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Versatile new material combines "best qualities" of glass and resin

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November 18, 2011

Samples of the new resin shaped with high heat  (Image: CNRS)

Samples of the new resin shaped with high heat (Image: CNRS)

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Synthetic resins start out as viscous liquids that eventually solidify or "cure" into clear or translucent solids. These materials, which combine the desirable properties of strength, durability and light weight, are so useful that you can find them in thousands of applications, particularly aircraft, automobiles and electronic circuits. But for all that versatility, there's one thing that's remained elusive: once cured, resins can not be reshaped. Now, a team from France's National Center of Scientific Research (CNRS), led by award-winning physicist Ludwik Leibler, has developed an inexpensive and easily-produced material that is not only reshapable (like glass), but also repairable and recyclable, again, like glass. That's a potential boon for the auto body industry alone, and the possibilities for other uses are seemingly endless.

Way back in 1907, when Belgian chemist Leo Baekeland set out to create a replacement for shellac, he somehow ended up creating the world's first synthetic phenolic resin, Bakelite. Since then, the quest for lighter, cheaper, more resistant materials has continued apace, with the development of countless thermosetting plastic resins to replace heavier metal components. The CNRS team's compounds blend resin's most desirable properties with those of glass, while utilizing the same components already available industry-wide: epoxy, hardeners and catalysts.

Unlike traditional resins, the CNRS formulas, when subjected to high heat, can morph in shape without any change in the number of cross-links between their individual atoms. They can easily and endlessly transition from solid to liquid state and back again, which, until now, was a property only displayed by silica and a few other inorganic compounds.

Reshaping the new resin with high heat  (Image: CNRS)

Unheated, the resins can be made rigid or pliable by subtly changing the initial composition, which further expands the range of possible uses for these novel materials. We reported on another resin breakthrough earlier this year, and we'll keep you posted on the many new products that are sure to emerge from this important work in the months and years ahead.

Source: CNRS

About the Author
Randolph Jonsson A native San Franciscan, Randolph attended the U.S. Naval Academy at Annapolis, Maryland before finding his way to the film business. Eventually, he landed a job at George Lucas' Industrial Light + Magic, where he worked on many top-grossing films in both the camera and computer graphics departments. A proud member of MENSA, he's passionate about technology, optimal health, photography, marine biology, writing, world travel and the occasional, well-crafted gin and tonic!   All articles by Randolph Jonsson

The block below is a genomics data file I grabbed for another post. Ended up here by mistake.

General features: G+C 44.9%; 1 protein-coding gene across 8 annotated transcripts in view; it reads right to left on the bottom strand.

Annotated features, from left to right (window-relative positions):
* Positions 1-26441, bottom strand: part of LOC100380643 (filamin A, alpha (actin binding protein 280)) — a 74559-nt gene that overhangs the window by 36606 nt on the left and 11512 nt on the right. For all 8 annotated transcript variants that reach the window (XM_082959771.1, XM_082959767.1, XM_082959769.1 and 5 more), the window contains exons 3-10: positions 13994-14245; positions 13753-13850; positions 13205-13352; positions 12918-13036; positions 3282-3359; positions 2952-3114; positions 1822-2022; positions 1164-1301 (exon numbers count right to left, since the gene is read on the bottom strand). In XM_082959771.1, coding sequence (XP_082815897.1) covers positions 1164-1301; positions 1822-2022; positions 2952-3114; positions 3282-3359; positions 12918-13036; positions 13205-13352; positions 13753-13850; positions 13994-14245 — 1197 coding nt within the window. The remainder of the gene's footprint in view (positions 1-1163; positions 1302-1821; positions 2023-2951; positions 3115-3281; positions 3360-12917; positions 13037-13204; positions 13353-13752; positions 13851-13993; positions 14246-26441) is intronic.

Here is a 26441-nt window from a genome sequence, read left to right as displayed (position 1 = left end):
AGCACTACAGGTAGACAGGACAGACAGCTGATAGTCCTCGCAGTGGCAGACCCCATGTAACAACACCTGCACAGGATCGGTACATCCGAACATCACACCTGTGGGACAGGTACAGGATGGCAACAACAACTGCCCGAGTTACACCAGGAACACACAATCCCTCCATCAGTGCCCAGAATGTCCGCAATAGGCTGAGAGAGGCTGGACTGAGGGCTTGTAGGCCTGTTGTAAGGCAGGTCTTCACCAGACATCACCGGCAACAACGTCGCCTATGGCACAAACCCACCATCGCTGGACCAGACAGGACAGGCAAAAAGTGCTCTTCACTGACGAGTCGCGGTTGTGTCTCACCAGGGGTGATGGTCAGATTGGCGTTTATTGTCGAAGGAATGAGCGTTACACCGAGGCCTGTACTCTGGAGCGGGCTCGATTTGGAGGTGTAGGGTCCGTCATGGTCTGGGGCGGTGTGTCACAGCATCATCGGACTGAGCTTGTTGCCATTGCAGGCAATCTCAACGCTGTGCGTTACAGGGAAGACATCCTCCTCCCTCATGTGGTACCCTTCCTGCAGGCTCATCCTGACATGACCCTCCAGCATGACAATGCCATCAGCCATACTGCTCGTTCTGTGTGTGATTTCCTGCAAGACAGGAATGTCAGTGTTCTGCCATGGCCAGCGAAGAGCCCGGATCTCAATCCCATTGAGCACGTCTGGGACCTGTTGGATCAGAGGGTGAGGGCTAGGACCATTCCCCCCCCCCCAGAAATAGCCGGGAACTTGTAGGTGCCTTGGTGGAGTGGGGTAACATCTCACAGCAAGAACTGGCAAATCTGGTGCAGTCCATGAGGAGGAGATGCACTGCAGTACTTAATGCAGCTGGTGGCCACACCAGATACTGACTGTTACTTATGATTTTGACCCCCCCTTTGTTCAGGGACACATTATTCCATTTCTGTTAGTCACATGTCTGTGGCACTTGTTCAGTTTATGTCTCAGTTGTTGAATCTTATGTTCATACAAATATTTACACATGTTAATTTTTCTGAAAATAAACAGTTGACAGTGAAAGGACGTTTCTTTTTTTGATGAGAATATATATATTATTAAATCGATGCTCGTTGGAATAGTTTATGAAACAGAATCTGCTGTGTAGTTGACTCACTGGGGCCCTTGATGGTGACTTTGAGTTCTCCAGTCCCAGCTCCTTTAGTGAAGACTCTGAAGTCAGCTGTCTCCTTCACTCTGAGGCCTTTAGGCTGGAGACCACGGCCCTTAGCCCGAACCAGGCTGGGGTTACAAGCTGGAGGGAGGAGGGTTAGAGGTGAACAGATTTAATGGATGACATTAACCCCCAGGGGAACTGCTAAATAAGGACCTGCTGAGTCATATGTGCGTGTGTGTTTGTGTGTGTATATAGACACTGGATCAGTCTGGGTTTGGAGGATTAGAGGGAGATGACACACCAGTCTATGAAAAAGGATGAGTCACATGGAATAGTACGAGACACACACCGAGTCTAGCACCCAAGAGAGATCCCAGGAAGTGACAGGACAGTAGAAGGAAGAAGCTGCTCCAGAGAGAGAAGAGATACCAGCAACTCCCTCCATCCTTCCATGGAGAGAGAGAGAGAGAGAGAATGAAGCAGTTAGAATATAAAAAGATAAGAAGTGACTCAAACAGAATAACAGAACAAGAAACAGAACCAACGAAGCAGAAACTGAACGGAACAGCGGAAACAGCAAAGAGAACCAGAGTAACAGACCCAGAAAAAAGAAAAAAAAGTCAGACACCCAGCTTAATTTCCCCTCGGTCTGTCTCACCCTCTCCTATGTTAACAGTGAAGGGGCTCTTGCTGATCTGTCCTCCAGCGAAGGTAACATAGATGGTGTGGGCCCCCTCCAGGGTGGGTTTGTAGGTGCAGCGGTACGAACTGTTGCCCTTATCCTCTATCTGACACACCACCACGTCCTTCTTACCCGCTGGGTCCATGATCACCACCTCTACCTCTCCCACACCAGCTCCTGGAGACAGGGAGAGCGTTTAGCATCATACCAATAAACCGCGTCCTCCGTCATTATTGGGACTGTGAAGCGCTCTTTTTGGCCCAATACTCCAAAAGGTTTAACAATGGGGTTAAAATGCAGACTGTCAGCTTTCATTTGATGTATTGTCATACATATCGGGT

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4 Comments

How 3D-printer friendly are these resins?

Geometeer
21st November, 2011 @ 04:48 am PST

How joinable are these resins? Glass is easily joinable when heated to it's liquid state. Two pieces merge into a single piece. Even metal cannot easily do this. Welding is similar but as any blacksmith will tell you, a lot of physical work goes into combining two metal pieces.

Eletruk
21st November, 2011 @ 08:59 am PST

Plastic components are molded and then mechanically joined, sometimes with adhesives. Having the ability to recycle the material is the primary advantage and this use is likely to be exploited by companies like BMW which produces its vehicles to be easily 100% recycled as required by German law.

Glass is not really recyclable in an energy efficient way. It costs so much to transport the glass to a facility to be melted down that there is seldom any energy savings derived. Using resin would be much more energy efficient, and be recyclable if used judiciously. Think about all the plastic toys and appliances that now go into landfills which could instead be recycled with the use of this material and proper design for fast disassembly by consumers.

Calson
28th November, 2011 @ 11:39 am PST

No more accumulation of unrecyclable mountains of trash? Biodegradability is now less of a concern since this new concept in material science should allow for the production of recyclables in categories which previously had physical requirements outside the functional range offered by things like plastics?

So it has some potential to ease the burden of our civilization's wastefulness... but what specifically will be made from it? Is there a certain area of emerging technology which is likely to benefit most? Or is this new material just so versatile in its applicability that such speculation is made difficult by the vastness of potential?

Erik Wilson
26th December, 2011 @ 12:24 pm PST
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